America started going down in line with what I ve been saying on the forum and been told by american lovers that there are no facts to support me well check this report.
India ranks 56th in this year’s assessment. The country drops five places and demonstrates only minor changes in its competitiveness performance since last year.25 Among the BRICS, India continues to rank on a par with South Africa (50th) and Brazil (53rd) and ahead of Russia (66th), but its gap with China is widening:the score difference between the two economies has increased sixfold between 2006 and today, the gap expanding from less than 0.1 to 0.6 points.
India continues to be penalized for its mediocre accomplishments in the areas considered to be the basic factors underpinning competitiveness. The country’s supply of transport, ICT, and energy infrastructure remains largely insufficient and ill-adapted to the needs business (89th). Indeed, the Indian business community continues to cite infrastructure as the single biggest hindrance to doing business in the country. It must be noted, however, that the situation has been slowly improving since 2006, although this does not translate into a higher ranking because other countries have been improving faster. The picture is similar in the health and basic education pillar (101st). Despite improvements across the board over the past few years, public health and education quality remain a prime cause of concern.While we observe some encouraging trends in these two areas, the same cannot be said of the country’s institutions and macroeconomic environment, the other two dimensions comprising the basic requirements component of the GCI. In the past five years, discontent in the business community about the lack of reforms and the apparent inability of the government to provide a more conducive environment for business has been growing. Corruption (99th) and burdensome regulation (96th) certainly fuel this discontent. Since 2006, India’s score in the institutions pillar has plunged from 4.5 to 3.8. Once ranked a satisfactory 37th in this dimension, India now ranks 69th, having dropped 11 places this year alone. Meanwhile, the macroeconomic environment (105th) continues to be characterized by large and repeated public deficits and the highest debtto-GDP ratio among the BRICS. More recently, the stability of the country’s macroeconomic environment is being undermined by high inflation, near or above 10 percent. As a result, India has been hovering around the 100 mark in this pillar for the past five years.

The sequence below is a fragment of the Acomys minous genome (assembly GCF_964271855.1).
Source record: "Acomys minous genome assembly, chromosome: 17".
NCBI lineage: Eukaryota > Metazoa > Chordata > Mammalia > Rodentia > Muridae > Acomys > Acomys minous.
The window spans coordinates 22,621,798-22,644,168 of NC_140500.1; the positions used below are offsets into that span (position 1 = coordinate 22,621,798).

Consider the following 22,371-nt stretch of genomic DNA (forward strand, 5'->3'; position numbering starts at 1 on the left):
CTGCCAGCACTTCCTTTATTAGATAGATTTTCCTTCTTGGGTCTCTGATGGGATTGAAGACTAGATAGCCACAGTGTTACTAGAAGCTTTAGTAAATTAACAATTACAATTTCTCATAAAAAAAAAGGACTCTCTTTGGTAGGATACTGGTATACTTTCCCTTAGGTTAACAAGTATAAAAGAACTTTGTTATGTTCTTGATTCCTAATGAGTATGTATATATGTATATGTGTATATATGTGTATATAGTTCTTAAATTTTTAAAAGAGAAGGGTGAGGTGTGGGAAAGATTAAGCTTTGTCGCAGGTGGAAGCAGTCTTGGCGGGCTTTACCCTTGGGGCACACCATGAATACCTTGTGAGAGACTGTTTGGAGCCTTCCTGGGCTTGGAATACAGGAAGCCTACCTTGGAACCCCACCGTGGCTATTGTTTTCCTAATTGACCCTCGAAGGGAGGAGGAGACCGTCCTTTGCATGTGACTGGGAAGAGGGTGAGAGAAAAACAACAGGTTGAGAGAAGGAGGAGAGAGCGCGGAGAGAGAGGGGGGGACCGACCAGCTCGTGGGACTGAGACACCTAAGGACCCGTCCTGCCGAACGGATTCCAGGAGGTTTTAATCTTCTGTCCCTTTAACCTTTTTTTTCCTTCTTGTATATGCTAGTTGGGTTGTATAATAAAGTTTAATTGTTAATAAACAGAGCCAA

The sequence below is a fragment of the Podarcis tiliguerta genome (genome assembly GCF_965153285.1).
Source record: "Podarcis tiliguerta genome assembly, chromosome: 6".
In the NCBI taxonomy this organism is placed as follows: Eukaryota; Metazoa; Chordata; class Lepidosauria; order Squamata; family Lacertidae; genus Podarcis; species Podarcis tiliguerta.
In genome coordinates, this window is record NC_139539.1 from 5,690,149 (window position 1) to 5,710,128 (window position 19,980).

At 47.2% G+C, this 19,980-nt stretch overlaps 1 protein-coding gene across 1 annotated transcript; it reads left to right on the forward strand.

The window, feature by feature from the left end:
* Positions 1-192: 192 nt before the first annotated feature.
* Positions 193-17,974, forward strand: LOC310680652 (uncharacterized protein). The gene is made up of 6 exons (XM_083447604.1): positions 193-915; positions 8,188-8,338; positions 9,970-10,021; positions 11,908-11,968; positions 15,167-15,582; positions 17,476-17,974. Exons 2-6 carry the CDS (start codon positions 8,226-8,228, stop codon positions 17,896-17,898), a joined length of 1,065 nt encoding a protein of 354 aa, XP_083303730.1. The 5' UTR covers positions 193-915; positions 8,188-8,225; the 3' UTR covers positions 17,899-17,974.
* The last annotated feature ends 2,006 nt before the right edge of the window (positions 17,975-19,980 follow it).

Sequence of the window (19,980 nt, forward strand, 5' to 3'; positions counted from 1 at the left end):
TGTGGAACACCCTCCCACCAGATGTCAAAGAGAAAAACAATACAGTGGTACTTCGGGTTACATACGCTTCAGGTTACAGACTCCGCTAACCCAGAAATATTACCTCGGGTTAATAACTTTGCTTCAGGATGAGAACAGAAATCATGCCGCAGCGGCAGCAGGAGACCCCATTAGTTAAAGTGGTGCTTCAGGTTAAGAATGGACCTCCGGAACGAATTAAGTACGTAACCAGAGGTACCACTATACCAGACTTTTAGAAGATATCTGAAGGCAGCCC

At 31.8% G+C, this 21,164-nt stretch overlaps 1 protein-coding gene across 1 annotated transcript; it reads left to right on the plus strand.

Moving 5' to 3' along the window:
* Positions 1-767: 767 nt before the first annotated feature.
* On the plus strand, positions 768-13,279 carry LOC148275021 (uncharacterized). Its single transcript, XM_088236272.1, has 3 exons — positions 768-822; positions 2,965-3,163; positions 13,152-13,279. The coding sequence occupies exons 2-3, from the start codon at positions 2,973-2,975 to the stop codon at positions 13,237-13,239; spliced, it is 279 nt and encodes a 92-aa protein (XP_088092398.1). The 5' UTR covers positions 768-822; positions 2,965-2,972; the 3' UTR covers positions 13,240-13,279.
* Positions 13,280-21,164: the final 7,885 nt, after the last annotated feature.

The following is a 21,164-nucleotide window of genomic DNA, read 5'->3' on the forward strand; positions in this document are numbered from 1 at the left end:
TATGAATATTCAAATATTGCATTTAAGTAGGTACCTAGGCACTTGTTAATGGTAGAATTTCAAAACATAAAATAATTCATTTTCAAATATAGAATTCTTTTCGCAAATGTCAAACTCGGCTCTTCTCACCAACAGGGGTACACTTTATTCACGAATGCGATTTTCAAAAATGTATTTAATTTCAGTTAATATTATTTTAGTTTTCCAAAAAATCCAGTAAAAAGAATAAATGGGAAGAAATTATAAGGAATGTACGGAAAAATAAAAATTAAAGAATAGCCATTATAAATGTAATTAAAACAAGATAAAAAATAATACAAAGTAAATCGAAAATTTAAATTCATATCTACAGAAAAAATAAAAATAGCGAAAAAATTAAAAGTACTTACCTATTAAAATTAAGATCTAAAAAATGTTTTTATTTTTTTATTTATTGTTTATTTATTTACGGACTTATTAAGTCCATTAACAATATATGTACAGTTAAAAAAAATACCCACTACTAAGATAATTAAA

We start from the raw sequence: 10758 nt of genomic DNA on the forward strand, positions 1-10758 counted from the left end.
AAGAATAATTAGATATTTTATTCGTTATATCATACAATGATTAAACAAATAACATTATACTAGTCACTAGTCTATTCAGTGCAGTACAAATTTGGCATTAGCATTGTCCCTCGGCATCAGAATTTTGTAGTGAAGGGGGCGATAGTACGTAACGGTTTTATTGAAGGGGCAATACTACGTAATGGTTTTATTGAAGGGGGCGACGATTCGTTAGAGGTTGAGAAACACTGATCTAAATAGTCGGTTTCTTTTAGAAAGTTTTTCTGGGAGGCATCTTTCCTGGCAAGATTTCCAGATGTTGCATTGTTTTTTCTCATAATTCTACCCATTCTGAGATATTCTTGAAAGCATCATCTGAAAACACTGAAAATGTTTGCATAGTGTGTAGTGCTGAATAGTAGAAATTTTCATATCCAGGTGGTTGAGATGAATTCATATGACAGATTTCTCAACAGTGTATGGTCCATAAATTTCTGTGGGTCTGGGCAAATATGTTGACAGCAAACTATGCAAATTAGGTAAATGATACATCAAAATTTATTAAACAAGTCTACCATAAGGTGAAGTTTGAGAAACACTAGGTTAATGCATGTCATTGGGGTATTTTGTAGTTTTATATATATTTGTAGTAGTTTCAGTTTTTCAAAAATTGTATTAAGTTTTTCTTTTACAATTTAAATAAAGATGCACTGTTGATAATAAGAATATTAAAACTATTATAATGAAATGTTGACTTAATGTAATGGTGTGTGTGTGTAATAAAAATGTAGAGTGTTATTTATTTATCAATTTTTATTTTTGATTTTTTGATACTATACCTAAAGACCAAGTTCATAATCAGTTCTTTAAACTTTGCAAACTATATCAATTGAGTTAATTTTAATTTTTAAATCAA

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International experts are losing faith in the United States’ ability to overcome the country’s financial crisis in this report
In its listing the world’s most competitive economies, the United States has slumped down to slot number five.
The US held the first-place position back in 2008, but the recession that started a downward spiral late that year has displaced the United States into lower standing in the years since. Last year the US held on to spot number four, but the 2011 report by the forum has America usurped, barely clutching onto fifth place. This year’s fourth-place holder, Finland, is up from seventh place last year.